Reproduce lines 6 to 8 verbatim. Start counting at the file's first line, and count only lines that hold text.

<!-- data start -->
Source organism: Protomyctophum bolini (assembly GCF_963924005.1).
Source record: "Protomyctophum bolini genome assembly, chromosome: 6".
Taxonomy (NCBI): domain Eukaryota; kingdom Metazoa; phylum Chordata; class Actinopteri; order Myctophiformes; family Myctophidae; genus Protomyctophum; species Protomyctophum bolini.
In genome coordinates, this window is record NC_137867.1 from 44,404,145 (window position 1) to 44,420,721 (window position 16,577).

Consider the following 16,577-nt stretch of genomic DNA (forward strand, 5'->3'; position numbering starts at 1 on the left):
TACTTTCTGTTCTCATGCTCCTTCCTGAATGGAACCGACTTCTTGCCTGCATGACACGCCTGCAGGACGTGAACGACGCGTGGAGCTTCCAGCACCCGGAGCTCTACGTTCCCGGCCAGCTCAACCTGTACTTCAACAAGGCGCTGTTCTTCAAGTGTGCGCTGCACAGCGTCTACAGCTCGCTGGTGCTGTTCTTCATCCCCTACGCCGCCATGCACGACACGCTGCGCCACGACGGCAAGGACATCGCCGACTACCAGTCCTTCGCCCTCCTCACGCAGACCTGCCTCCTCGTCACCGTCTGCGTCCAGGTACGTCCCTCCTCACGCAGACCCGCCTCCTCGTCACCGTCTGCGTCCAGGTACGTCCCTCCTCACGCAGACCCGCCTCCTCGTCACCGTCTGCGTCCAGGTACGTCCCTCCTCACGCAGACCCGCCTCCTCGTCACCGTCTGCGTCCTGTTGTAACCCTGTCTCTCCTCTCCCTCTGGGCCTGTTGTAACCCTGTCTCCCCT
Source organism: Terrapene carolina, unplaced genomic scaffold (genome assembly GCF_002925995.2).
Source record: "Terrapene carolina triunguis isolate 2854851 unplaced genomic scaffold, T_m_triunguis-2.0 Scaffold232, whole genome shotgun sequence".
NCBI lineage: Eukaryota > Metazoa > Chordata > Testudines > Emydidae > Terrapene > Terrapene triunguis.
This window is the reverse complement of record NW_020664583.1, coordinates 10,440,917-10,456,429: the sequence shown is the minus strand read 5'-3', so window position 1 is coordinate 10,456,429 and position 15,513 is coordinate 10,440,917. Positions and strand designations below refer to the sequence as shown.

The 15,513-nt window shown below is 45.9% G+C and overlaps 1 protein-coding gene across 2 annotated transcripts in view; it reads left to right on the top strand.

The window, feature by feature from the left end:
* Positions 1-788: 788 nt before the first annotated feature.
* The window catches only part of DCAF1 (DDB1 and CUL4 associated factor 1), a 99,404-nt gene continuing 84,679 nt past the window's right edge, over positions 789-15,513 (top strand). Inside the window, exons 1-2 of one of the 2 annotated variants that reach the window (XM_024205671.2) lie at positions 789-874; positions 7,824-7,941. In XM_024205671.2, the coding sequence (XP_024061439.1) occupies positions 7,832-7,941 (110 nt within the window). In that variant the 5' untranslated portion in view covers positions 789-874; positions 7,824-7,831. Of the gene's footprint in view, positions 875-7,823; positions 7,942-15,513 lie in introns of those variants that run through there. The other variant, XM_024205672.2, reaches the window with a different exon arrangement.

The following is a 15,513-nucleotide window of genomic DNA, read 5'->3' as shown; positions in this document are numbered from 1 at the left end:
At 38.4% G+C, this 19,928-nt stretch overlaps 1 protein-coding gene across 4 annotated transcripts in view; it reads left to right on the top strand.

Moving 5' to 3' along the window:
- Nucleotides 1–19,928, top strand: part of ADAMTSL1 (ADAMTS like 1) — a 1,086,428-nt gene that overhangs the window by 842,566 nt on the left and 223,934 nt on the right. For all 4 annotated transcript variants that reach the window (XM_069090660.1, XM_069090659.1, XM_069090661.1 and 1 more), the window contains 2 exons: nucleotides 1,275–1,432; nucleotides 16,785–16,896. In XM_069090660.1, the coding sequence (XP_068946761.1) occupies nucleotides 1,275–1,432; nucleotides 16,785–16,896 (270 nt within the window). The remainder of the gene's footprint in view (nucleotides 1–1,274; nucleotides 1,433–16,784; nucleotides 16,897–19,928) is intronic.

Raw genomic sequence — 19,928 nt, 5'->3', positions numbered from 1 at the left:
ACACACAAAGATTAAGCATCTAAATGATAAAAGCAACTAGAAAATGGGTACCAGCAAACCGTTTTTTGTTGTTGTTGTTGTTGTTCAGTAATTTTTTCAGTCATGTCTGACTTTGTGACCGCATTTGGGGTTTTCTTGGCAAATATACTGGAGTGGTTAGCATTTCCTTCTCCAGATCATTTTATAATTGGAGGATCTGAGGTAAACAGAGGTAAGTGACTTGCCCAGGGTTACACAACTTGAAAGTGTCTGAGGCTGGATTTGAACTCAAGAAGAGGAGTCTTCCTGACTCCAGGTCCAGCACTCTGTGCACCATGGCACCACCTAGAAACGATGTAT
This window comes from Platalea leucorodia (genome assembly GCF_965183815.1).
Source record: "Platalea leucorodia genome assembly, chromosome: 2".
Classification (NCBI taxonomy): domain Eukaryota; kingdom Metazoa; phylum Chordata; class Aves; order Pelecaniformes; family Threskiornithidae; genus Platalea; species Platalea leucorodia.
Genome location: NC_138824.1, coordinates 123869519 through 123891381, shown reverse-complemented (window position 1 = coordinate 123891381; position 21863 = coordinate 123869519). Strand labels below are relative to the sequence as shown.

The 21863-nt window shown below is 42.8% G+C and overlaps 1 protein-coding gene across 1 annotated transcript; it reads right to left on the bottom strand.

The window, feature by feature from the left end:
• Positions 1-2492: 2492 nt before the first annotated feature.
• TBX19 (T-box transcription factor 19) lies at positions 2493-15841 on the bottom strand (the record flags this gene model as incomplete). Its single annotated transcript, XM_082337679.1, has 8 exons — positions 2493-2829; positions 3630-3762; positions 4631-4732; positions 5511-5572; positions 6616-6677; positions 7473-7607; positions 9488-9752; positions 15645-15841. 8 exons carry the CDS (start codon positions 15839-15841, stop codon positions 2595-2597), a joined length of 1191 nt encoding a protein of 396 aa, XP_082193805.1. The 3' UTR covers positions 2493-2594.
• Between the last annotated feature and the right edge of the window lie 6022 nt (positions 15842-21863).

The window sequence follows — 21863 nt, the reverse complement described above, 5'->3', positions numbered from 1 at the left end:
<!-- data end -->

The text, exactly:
TACTTTCTGTTCTCATGCTCCTTCCTGAATGGAACCGACTTCTTGCCTGCATGACACGCCTGCAGGACGTGAACGACGCGTGGAGCTTCCAGCACCCGGAGCTCTACGTTCCCGGCCAGCTCAACCTGTACTTCAACAAGGCGCTGTTCTTCAAGTGTGCGCTGCACAGCGTCTACAGCTCGCTGGTGCTGTTCTTCATCCCCTACGCCGCCATGCACGACACGCTGCGCCACGACGGCAAGGACATCGCCGACTACCAGTCCTTCGCCCTCCTCACGCAGACCTGCCTCCTCGTCACCGTCTGCGTCCAGGTACGTCCCTCCTCACGCAGACCCGCCTCCTCGTCACCGTCTGCGTCCAGGTACGTCCCTCCTCACGCAGACCCGCCTCCTCGTCACCGTCTGCGTCCAGGTACGTCCCTCCTCACGCAGACCCGCCTCCTCGTCACCGTCTGCGTCCTGTTGTAACCCTGTCTCTCCTCTCCCTCTGGGCCTGTTGTAACCCTGTCTCCCCT
Source organism: Terrapene carolina, unplaced genomic scaffold (genome assembly GCF_002925995.2).
Source record: "Terrapene carolina triunguis isolate 2854851 unplaced genomic scaffold, T_m_triunguis-2.0 Scaffold232, whole genome shotgun sequence".